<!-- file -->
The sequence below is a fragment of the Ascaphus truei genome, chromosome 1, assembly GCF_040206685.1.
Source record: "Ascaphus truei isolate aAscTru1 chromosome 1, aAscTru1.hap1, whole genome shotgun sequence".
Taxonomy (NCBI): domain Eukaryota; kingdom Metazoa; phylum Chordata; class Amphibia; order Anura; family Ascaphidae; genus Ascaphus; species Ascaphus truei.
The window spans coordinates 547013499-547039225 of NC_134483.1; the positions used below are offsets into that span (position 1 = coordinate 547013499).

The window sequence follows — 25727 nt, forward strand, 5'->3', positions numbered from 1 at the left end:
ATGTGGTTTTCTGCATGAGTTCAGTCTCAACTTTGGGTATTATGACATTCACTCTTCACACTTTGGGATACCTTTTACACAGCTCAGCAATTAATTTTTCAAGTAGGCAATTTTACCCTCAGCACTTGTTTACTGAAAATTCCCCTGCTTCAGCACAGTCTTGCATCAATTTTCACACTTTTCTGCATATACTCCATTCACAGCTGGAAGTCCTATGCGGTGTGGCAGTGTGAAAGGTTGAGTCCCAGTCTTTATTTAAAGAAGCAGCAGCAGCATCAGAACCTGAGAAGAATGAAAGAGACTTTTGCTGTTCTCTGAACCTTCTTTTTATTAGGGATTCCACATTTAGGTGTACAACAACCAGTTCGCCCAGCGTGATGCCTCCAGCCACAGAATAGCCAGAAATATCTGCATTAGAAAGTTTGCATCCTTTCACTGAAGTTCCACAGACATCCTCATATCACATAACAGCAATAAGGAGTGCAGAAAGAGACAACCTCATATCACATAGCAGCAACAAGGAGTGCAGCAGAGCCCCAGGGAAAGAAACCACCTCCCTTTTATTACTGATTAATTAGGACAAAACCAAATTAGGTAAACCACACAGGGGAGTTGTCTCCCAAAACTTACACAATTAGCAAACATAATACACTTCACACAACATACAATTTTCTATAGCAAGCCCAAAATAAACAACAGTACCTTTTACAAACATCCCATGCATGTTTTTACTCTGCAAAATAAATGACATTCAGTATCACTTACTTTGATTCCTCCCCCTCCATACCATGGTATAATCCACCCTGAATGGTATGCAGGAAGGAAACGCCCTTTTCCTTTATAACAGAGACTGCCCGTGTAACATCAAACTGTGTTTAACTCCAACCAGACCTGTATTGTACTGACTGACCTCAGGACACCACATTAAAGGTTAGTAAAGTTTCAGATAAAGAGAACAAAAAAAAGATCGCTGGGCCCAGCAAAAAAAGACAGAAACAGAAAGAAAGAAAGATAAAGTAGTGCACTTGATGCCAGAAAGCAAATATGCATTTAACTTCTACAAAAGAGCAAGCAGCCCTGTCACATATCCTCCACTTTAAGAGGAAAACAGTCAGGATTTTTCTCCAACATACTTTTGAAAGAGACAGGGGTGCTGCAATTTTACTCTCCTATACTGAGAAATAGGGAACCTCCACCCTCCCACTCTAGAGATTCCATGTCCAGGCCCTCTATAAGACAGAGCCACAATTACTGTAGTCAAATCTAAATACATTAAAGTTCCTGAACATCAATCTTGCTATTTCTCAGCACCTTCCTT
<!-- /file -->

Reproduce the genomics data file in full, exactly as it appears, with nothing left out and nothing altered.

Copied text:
The sequence below is a fragment of the Ascaphus truei genome, chromosome 1, assembly GCF_040206685.1.
Source record: "Ascaphus truei isolate aAscTru1 chromosome 1, aAscTru1.hap1, whole genome shotgun sequence".
Taxonomy (NCBI): domain Eukaryota; kingdom Metazoa; phylum Chordata; class Amphibia; order Anura; family Ascaphidae; genus Ascaphus; species Ascaphus truei.
The window spans coordinates 547013499-547039225 of NC_134483.1; the positions used below are offsets into that span (position 1 = coordinate 547013499).

The window sequence follows — 25727 nt, forward strand, 5'->3', positions numbered from 1 at the left end:
ATGTGGTTTTCTGCATGAGTTCAGTCTCAACTTTGGGTATTATGACATTCACTCTTCACACTTTGGGATACCTTTTACACAGCTCAGCAATTAATTTTTCAAGTAGGCAATTTTACCCTCAGCACTTGTTTACTGAAAATTCCCCTGCTTCAGCACAGTCTTGCATCAATTTTCACACTTTTCTGCATATACTCCATTCACAGCTGGAAGTCCTATGCGGTGTGGCAGTGTGAAAGGTTGAGTCCCAGTCTTTATTTAAAGAAGCAGCAGCAGCATCAGAACCTGAGAAGAATGAAAGAGACTTTTGCTGTTCTCTGAACCTTCTTTTTATTAGGGATTCCACATTTAGGTGTACAACAACCAGTTCGCCCAGCGTGATGCCTCCAGCCACAGAATAGCCAGAAATATCTGCATTAGAAAGTTTGCATCCTTTCACTGAAGTTCCACAGACATCCTCATATCACATAACAGCAATAAGGAGTGCAGAAAGAGACAACCTCATATCACATAGCAGCAACAAGGAGTGCAGCAGAGCCCCAGGGAAAGAAACCACCTCCCTTTTATTACTGATTAATTAGGACAAAACCAAATTAGGTAAACCACACAGGGGAGTTGTCTCCCAAAACTTACACAATTAGCAAACATAATACACTTCACACAACATACAATTTTCTATAGCAAGCCCAAAATAAACAACAGTACCTTTTACAAACATCCCATGCATGTTTTTACTCTGCAAAATAAATGACATTCAGTATCACTTACTTTGATTCCTCCCCCTCCATACCATGGTATAATCCACCCTGAATGGTATGCAGGAAGGAAACGCCCTTTTCCTTTATAACAGAGACTGCCCGTGTAACATCAAACTGTGTTTAACTCCAACCAGACCTGTATTGTACTGACTGACCTCAGGACACCACATTAAAGGTTAGTAAAGTTTCAGATAAAGAGAACAAAAAAAAGATCGCTGGGCCCAGCAAAAAAAGACAGAAACAGAAAGAAAGAAAGATAAAGTAGTGCACTTGATGCCAGAAAGCAAATATGCATTTAACTTCTACAAAAGAGCAAGCAGCCCTGTCACATATCCTCCACTTTAAGAGGAAAACAGTCAGGATTTTTCTCCAACATACTTTTGAAAGAGACAGGGGTGCTGCAATTTTACTCTCCTATACTGAGAAATAGGGAACCTCCACCCTCCCACTCTAGAGATTCCATGTCCAGGCCCTCTATAAGACAGAGCCACAATTACTGTAGTCAAATCTAAATACATTAAAGTTCCTGAACATCAATCTTGCTATTTCTCAGCACCTTCCTT